For accurate information on the efficiency of vaccines, consult the WHO website.
The World Health Organization (WHO) estimates that immunisation averts 2-3 million deaths worldwide each year. Vaccines don’t just save the lives of the children vaccinated. They save the lives of those who are not vaccinated by ensuring pathogens cannot spread quickly across the population. This is called herd immunity. Immunisation aims to protect the individual against a disease. It also makes that person less likely to be a source of infection to others so protecting those that are not immunised as it stops the germs responsible for infections being transmitted between people. A significant number of the population need to be immunised to offer herd immunity – this number depends upon how infectious the disease is. Children with weakened immune systems due other diseases or medications they are taking are not recommended to be immunised. These included lung, heart, liver, kidney disease or diabetes. Newborn babies are deemed too young to be immunised. Children receiving chemotherapy for cancer are not offered immunisations due to their weakened immune system. Measles has a 50% death rate for children with a weakened immune system so the importance of herd immunity can be seen here to protect vulnerable children who are unable to be immunised.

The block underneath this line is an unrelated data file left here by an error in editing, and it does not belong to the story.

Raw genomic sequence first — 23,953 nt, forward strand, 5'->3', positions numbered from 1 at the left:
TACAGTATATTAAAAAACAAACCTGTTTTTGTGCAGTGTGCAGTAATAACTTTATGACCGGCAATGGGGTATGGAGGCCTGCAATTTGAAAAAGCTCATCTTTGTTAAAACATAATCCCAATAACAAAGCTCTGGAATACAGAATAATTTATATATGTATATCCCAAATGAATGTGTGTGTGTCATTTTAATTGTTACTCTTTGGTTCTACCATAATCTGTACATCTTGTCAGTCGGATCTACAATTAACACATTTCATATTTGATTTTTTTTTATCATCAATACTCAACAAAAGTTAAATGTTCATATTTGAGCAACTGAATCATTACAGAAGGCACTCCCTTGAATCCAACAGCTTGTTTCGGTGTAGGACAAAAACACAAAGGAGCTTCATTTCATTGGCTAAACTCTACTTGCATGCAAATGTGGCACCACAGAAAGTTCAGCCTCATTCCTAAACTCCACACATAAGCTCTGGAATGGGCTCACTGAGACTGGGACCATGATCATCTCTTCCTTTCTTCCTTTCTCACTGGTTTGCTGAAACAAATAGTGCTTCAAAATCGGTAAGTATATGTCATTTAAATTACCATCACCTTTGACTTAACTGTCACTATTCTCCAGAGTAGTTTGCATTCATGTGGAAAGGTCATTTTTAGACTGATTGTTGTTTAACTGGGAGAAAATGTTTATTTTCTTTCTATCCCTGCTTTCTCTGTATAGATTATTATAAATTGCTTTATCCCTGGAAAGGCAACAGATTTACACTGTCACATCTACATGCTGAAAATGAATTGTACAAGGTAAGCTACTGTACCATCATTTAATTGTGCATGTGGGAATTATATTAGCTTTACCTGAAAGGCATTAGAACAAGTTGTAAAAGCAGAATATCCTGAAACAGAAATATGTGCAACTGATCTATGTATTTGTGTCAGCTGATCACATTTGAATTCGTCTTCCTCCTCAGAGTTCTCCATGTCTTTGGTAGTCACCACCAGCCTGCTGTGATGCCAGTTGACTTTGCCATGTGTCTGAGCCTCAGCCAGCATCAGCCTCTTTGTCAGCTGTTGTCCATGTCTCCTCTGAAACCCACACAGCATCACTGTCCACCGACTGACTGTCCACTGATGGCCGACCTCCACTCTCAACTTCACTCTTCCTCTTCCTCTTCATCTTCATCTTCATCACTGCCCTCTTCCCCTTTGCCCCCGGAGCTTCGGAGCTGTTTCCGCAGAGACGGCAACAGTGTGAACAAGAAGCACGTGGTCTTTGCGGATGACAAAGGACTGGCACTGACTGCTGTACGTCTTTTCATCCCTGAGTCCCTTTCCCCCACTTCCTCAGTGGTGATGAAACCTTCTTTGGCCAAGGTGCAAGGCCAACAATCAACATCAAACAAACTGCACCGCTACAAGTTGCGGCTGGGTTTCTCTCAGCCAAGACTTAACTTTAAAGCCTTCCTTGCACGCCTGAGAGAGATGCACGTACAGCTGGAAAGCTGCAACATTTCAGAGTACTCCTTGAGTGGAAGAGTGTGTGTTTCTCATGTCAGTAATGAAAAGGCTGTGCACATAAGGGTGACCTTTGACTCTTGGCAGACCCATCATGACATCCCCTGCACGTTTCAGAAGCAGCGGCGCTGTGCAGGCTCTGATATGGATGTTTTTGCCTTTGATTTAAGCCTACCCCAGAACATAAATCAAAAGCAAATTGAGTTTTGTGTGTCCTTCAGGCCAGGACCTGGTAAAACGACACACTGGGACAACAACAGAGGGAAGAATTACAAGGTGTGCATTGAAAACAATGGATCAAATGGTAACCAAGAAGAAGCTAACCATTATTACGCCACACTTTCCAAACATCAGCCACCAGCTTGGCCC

[P1] Vaccines save lives not only by protecting those who are immunised, but those who haven't or can't be immunised.